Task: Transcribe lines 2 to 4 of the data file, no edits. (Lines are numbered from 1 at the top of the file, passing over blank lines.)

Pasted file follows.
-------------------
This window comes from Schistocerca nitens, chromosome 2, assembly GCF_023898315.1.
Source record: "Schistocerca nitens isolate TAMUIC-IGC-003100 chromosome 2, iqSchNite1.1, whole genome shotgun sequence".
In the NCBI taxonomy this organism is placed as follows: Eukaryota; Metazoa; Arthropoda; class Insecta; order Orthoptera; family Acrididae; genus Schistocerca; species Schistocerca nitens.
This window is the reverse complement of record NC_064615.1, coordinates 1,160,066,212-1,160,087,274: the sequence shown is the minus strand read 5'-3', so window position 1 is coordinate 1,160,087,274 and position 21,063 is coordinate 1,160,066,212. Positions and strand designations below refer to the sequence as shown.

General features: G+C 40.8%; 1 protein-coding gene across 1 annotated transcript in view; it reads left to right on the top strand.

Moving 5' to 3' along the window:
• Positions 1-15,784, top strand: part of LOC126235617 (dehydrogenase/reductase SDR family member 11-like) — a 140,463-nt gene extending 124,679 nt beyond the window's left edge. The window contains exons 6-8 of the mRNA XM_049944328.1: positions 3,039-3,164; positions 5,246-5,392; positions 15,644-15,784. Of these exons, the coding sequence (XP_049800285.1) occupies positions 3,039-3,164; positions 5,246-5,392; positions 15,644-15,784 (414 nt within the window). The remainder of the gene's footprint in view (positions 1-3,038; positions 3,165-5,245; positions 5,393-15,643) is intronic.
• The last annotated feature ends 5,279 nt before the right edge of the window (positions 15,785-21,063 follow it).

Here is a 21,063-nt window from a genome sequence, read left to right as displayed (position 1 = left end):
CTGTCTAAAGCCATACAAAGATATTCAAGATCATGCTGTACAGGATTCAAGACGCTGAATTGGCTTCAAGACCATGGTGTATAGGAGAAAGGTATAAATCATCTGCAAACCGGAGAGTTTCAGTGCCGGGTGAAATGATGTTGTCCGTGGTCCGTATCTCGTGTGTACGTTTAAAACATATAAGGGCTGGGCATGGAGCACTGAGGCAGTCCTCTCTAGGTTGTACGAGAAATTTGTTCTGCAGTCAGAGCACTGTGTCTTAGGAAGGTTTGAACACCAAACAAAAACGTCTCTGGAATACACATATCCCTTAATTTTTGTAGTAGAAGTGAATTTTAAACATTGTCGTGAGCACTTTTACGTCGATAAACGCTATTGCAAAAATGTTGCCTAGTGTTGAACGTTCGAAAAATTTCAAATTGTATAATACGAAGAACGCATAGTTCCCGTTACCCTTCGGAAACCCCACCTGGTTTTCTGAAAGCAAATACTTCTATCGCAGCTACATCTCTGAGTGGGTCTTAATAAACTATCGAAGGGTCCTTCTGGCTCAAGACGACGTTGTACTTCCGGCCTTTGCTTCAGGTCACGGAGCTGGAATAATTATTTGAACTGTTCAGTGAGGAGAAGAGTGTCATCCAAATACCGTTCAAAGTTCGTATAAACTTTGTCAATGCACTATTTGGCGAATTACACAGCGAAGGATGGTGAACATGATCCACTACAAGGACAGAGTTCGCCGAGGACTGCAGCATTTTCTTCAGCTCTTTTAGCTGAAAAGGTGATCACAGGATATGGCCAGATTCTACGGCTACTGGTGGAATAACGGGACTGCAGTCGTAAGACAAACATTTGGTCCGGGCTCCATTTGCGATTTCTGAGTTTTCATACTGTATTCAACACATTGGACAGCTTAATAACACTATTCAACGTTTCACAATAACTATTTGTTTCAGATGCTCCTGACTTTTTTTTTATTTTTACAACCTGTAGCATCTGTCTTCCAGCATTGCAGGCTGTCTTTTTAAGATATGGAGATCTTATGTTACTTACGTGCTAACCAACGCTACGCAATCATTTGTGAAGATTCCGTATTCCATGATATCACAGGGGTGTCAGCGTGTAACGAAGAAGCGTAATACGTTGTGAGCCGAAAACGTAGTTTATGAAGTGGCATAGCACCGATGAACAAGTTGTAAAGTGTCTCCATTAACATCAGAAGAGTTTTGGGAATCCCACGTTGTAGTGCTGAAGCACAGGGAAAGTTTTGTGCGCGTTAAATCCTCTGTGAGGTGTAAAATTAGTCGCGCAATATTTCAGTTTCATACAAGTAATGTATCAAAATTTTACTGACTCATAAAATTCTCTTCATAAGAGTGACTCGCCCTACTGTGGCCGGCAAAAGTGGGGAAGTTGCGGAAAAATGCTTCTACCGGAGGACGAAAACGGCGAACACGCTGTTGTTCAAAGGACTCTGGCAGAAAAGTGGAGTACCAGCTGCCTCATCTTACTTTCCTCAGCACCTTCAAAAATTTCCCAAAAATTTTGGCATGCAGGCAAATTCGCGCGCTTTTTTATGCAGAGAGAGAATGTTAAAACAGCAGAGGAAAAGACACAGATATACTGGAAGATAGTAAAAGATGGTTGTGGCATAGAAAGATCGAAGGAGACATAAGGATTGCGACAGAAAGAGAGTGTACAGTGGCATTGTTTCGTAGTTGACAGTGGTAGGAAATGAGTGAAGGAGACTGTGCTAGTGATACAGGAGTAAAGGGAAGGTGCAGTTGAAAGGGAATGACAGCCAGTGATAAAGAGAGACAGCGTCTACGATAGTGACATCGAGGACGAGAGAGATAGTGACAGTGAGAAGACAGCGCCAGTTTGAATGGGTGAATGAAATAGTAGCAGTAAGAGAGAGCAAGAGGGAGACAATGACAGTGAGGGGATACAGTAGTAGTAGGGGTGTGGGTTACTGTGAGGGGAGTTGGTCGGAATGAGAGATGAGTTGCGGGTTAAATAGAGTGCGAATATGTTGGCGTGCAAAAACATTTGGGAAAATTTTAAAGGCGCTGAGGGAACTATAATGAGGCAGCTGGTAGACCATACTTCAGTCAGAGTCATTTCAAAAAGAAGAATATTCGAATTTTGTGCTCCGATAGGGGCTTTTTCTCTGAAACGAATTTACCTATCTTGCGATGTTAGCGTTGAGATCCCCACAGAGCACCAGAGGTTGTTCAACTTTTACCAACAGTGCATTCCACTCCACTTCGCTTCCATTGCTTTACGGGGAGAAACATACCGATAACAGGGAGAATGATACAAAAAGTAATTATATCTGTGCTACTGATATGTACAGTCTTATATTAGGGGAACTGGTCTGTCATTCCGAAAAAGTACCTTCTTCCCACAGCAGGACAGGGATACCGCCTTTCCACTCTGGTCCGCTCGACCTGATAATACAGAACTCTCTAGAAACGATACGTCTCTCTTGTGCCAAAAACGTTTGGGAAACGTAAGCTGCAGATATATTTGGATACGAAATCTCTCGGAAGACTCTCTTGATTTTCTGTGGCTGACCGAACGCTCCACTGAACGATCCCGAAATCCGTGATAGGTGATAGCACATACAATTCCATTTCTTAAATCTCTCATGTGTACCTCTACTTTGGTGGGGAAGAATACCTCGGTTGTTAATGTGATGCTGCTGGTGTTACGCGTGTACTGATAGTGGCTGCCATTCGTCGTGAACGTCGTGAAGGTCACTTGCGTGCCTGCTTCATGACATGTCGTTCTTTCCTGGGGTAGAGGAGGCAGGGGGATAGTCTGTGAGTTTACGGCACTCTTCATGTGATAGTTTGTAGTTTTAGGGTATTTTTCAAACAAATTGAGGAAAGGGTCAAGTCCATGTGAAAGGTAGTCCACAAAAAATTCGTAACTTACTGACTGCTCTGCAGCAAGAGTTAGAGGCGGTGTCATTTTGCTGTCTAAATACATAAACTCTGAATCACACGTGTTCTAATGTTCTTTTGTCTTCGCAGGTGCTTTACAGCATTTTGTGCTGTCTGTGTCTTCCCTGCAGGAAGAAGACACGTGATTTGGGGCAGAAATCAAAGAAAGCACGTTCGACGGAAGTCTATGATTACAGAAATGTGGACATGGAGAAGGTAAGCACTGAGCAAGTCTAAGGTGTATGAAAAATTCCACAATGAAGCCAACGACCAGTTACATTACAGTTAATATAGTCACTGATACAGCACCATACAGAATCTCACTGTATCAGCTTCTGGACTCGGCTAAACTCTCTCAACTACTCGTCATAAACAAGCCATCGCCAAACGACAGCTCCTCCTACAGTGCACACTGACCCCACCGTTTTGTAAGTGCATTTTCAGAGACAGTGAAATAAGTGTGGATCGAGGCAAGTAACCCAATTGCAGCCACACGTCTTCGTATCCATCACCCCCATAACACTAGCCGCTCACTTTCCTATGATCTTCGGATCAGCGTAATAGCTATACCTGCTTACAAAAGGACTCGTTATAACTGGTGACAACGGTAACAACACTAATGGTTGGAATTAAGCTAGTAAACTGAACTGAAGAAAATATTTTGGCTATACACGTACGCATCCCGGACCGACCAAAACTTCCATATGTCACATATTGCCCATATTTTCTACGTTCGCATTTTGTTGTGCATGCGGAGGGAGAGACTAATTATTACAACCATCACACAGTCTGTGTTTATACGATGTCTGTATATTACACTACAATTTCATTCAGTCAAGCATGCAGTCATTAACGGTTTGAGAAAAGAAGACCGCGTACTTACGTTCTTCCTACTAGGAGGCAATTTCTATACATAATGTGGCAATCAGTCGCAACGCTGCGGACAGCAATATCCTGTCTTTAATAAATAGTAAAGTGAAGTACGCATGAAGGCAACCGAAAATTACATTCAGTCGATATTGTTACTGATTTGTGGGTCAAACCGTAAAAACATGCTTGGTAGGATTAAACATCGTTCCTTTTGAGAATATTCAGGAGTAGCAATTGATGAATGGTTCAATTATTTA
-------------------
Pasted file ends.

Source record: "Schistocerca nitens isolate TAMUIC-IGC-003100 chromosome 2, iqSchNite1.1, whole genome shotgun sequence".
In the NCBI taxonomy this organism is placed as follows: Eukaryota; Metazoa; Arthropoda; class Insecta; order Orthoptera; family Acrididae; genus Schistocerca; species Schistocerca nitens.
This window is the reverse complement of record NC_064615.1, coordinates 1,160,066,212-1,160,087,274: the sequence shown is the minus strand read 5'-3', so window position 1 is coordinate 1,160,087,274 and position 21,063 is coordinate 1,160,066,212. Positions and strand designations below refer to the sequence as shown.